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Let say there is an array of strings, I have to process. I'm using a «heavy» third-part object which gets the string and performs its analysis. In order to optimize a performance, I create a number of threads (according to a number of CPU cores), separate the array to the number of sub-arrays and each thread executes the logic described above with his portion of strings.

I have two options:

  1. To run the threads and inside of each thread initialize this «heavy» third-part object and pass strings. This means I initialize «heavy» object according to a number of threads.
  2. To initialize one time this «heavy» object and pass the reference to this object to each thread.

The approach #2 seems to me to be more correct, thus, it saves extra «heavy» object initialization.

My question:
Are there any pitfalls or design lacks with the implementation of approach #2?

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    #2 only works if the same HeavyObject can be shared between multiple threads processing the String. Unlikely, but check the documentation. – user949300 Mar 21 '16 at 20:37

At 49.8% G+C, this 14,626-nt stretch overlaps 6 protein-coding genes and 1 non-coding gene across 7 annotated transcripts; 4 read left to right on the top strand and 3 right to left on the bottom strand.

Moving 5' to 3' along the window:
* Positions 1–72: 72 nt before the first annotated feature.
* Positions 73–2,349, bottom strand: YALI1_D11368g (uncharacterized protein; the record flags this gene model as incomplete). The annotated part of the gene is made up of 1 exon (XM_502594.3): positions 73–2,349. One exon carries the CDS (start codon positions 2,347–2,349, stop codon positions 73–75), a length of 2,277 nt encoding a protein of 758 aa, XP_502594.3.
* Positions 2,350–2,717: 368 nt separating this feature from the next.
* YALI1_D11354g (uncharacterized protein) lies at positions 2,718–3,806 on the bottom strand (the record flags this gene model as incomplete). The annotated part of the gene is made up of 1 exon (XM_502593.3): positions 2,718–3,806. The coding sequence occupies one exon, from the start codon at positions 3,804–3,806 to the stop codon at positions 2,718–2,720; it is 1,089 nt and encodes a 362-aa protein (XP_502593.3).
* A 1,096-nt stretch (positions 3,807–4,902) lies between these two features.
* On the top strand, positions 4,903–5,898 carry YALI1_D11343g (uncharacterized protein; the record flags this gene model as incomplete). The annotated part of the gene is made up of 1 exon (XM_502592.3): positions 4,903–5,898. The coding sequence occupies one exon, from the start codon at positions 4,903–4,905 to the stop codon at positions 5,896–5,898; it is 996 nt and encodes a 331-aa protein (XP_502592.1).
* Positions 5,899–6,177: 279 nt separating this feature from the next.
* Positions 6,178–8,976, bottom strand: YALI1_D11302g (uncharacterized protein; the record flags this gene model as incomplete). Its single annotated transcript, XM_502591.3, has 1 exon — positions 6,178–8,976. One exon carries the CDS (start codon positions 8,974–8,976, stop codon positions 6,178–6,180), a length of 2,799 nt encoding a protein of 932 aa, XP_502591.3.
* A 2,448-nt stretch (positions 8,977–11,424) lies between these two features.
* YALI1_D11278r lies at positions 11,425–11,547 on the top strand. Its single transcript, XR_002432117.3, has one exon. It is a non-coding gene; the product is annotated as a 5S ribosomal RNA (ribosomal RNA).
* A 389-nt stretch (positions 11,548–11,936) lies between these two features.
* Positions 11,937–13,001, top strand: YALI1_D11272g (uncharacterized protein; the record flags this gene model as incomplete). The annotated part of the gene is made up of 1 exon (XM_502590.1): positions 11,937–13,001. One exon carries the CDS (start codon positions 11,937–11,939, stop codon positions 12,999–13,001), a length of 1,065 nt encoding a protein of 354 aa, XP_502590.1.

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There is no correct or incorrect way without knowing what problem you're solving and how you're solving it. There are several factors at play.

Some problems have expensive initialization that can be parallelized to perform better. Some perform the same or worse when parallelized.

Assuming parallelization doesn't help with initialization, there's a second issue. Sometimes sharing the same large object between threads slows things down because they have to compete for access to it.

Assuming parallelization does help with initialization, sometimes having multiple copies causes processor cache shared between cores to overflow, slowing things down compared to one copy even if you take the extra initialization time and competition for access into account.

I'm sure there are other factors as well.

Unless you're skilled at figuring all this really complex stuff out, I'd recommend implementing it in three ways (one shared object, one initialization that's broken into copies, and multiple initializations) and profiling each with examples that fit real world usage. Figure out which strategy performs better empirically.

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